Ever since the late 2000s, I’ve been implementing “alert review” processes on ops teams. As a team, we go through all the alerts we’ve received in the last week, and identify those that are bad.
But what makes an alert bad? How do we distinguish the good ones from the bad?
I use a simple framework wherein a good alert has the following properties:
- Actionable: Indicates a problem for which the recipient is well placed to take immediate corrective action.
- Investigable: (yes, I made this word up) Indicates a problem whose solution is not yet known by the organization.
These properties can be present or absent independently, so this framework identifies four types of alerts:
Actionability has been widely touted as a necessary condition for good alerts, and for good reason. Why send an alert about something you can’t fix? Just to make the recipient anxious?
Referring to my definition of an actionable alert:
Indicates a problem for which the recipient is well placed to take immediate corrective action.
we can see three main ways in which non-actionability shows up:
- Someone is well placed to take immediate corrective action, but not the recipient. For example, an alert that indicates a problem with the Maple Syrup service instead pages the Butter team, which can’t do anything about it. In cases like these, the fix is often simple: change the alert’s recipient. Sometimes, though, you’ll first have to refactor your config to let it distinguish between Maple Syrup problems and Butter problems.
- There is an action to take, but it can’t be taken immediately. For example, Apache needs to be restarted, but the recipient of the alert isn’t sure whether this will cause an outage. This type of non-actionable alert often calls for either improved documentation (e.g. a “runbook” indicating steps to perform). Another example might be a disk space alert that has been slowly climbing for a while and just crossed a threshold: action can’t be taken immediately, because the team needs to agree upon an action to take.
- There is no action to take. For example, “CPU utilization” or “Packet loss.” These are your classic FYI alerts. Instead of alerting, these things should appear on a dashboard for use in troubleshooting when a problem is already known to exist.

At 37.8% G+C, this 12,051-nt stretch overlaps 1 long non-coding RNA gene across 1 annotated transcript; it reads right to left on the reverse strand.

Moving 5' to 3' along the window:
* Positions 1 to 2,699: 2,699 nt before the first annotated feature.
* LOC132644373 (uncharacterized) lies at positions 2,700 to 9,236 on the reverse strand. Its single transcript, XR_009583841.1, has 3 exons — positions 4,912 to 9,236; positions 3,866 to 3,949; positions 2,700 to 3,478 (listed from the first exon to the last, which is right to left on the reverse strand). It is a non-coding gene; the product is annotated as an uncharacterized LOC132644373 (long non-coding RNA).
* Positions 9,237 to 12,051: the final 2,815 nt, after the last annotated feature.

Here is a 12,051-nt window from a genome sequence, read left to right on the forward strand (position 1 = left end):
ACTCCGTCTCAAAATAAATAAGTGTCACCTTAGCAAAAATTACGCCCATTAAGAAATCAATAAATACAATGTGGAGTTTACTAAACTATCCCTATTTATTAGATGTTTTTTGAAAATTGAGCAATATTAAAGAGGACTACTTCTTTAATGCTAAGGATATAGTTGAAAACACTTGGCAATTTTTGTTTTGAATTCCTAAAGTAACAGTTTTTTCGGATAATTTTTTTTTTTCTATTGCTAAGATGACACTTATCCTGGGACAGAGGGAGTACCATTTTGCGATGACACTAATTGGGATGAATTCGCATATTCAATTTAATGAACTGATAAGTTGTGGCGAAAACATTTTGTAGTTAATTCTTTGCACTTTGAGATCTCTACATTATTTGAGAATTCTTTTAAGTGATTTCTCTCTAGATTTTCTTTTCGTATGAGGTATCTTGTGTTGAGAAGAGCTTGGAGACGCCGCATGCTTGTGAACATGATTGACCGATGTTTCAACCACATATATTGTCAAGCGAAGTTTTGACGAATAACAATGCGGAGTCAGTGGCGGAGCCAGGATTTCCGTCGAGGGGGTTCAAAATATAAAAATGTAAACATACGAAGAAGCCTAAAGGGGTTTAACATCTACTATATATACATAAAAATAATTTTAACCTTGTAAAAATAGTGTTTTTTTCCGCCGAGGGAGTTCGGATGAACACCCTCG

An alert is non-investigable if its implications are obvious at first glance. Here are the two most common types of non-investigable alerts:
- “Chief O’Brien” alerts. If you look at your phone and instantly know the commands you have to run to fix it, that’s a “Chief O’Brien” alert. There’s no need to bother a human to fix the issue; the response should be automated.
- Redundant alerts. Sometimes you get an alert for increased error rates from one of your services, and by the time you get up and get to your laptop, you’ve gotten 8 more similar alerts. The first one might well have been a perfectly good alert, but the other 8 are likely non-investigable. Whatever you learn in investigating the first one will apply to the rest in exactly the same way. The correct response to alerts like these is to use dependencies or grouping.
What to do with this framework
Like I said, I like to have my team go through all the alerts they’ve received in the last week and discuss them. Imagine a spreadsheet where each alert is a row and there are columns labeled Actionable? and Investigable?
Actually, don’t bother. I imagined one for you:
This actionability/investigability framework helps the team identify bad alerts and agree on the precise nature of their badness. And as a bonus, the data in these spreadsheets can shine a light on trends in alert quality over time.
I’ve had a lot of success with this framework throughout the years, and I’d like to hear how it works for others. Let me know if you try it out, or if you have a different model for addressing the same sorts of questions!